bomb into the city council by having
introduced into the city council an or**
dinance granting to him, his heirs,
executors, administrators, successors
and assigns, the right to construct*
erect and maintain and operate an
electric light plant and system of
transmitting said electricity, and to
manufacture and sell to the city of
Minot, and Inhabitants thereof, the
said electricity for its and their use.
Mr. Grow has been absent from the
city for several days and the assump
tion is that he has been conferring
with eastern capital.
Another ordinance was Introduced
authorizing Charles F. Oraham ttt
construct a gas plant. A franchise was1
was granted by a former council to
John H. Lewis, (). M. Pierce, R. O.
Sanborn and C. H. Parker.
The gas franchise differs from'tll*
application of Mr. Grow's in that It
does not contain a purchase clause.
From sentiments expressed by aldei"**
men it Is likely that~Jn case* new gU
franchise ls granted It will be saddled
with purchase clause.
GOVERNOR'S BROTHER.
Richard to tiiis
Burke to Move
State.
Devils Lake, N. D., March 28.—Rich
ard Burke, brother of Governor Bur
1Mb'
arrived in this city from Oscaloosa,
la., and has accepted the position of
auditor of the Farmers' Grain Co. He
will mainlain headquarters in this
city. Mr. Burke is an old newspaper
man, and for many years conducted
one of the leading weekly papers of
the state of Iowa. He will move hHl
family here at an early date.
Poor Outlook for Maize Crop.
Buenos Ayres, March 28.—The out
look for the maize crop Is a very bad
one at present. Nearly a month of
drouth has done tremendous damage
to the maize plantations, and it Ut
estimated that already 50 per cent of
the total crop has been lost. If rain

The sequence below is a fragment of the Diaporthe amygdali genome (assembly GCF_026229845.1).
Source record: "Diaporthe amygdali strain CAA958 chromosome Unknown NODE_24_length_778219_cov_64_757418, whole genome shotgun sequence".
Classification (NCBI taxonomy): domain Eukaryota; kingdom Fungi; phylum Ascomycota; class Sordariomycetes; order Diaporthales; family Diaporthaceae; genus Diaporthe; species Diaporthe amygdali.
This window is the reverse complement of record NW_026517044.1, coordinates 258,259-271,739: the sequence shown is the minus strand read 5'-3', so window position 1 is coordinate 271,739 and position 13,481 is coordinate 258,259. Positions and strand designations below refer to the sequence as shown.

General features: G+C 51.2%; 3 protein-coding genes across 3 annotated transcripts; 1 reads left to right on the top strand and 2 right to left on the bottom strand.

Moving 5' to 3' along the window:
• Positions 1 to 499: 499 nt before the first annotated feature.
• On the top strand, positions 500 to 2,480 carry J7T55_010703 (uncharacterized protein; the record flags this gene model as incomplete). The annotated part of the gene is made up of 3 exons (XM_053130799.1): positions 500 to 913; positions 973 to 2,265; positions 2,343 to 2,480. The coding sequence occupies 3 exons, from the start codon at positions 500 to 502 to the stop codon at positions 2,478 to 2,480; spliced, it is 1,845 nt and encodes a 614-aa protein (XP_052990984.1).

does not fall soon the damage will be
even greater and the surplus for ex
port will be very small Indeed, as ad
ded to the want of rain, the grass
hoppers have also done some damage
to the young com. From the districts
of
de Julio, Chlvliony, Suipaeha, Carlos
Cesares, etc., advices are to hand that
the crop is completely lost. The gen
eral opinion is that evert if rain were to
come now our export surplus would
not be much more than 1,500.000 to 2,
000,000 tons. Live stock interests are
also suffering severely from the same
causes, as the pasture lands are all
shrivelled up, and unless the drouth
conies to an end soon large numbers of
cattle and sheep will be dying by star
vation. The province of Entre Rios
has suffered exceptionally in this re*
sped, and farmers there have
been
slaughtering large numbers of their
sheep in order to leave sufficient for
the regt.
CARNEGIE IS GUEST.
Steel (Magnate at the Reunion ef ift
S. Military Corps.
New York, March 28.—Andrew Car
negie is one of the guests tonight
ah
1
V|
A
mt
itie reunion and dinner at the Manhat
tan hotel of the United States Military
Telegraph corps. It was at Carne
gie's suggest Ion that, at the outhntelc
of the Civil war that four operators
were sent from the Pennsylvania lines
to Washington, and the corps, from
this small beginning, was enlarged to
about 1,200 men. David H. Bates, one
of the original four, suggested this,
special reunion and dinner. He and
Albert Chandler and Charles A. Tinker
were cipher operators in the war de
partment, and none, it is said, were
closer than they in confidential rela
tions to President Lincoln. They
were known as the "Sacred Three."
The corps now number less than 200,
about pixty of whom* pioinised to be
present at the dinner tonight. Twenty
sons of members have also promised to
attend. The other guests will be the
commanders of the corps, General
Thomas T. Eckert. Col. R. C. dowry
and William R. Plum, historian of the
coi-fls and like. Mr, .gax&e&le, aa
«rary member* v
«'v *,'*
-1*1
i
i
v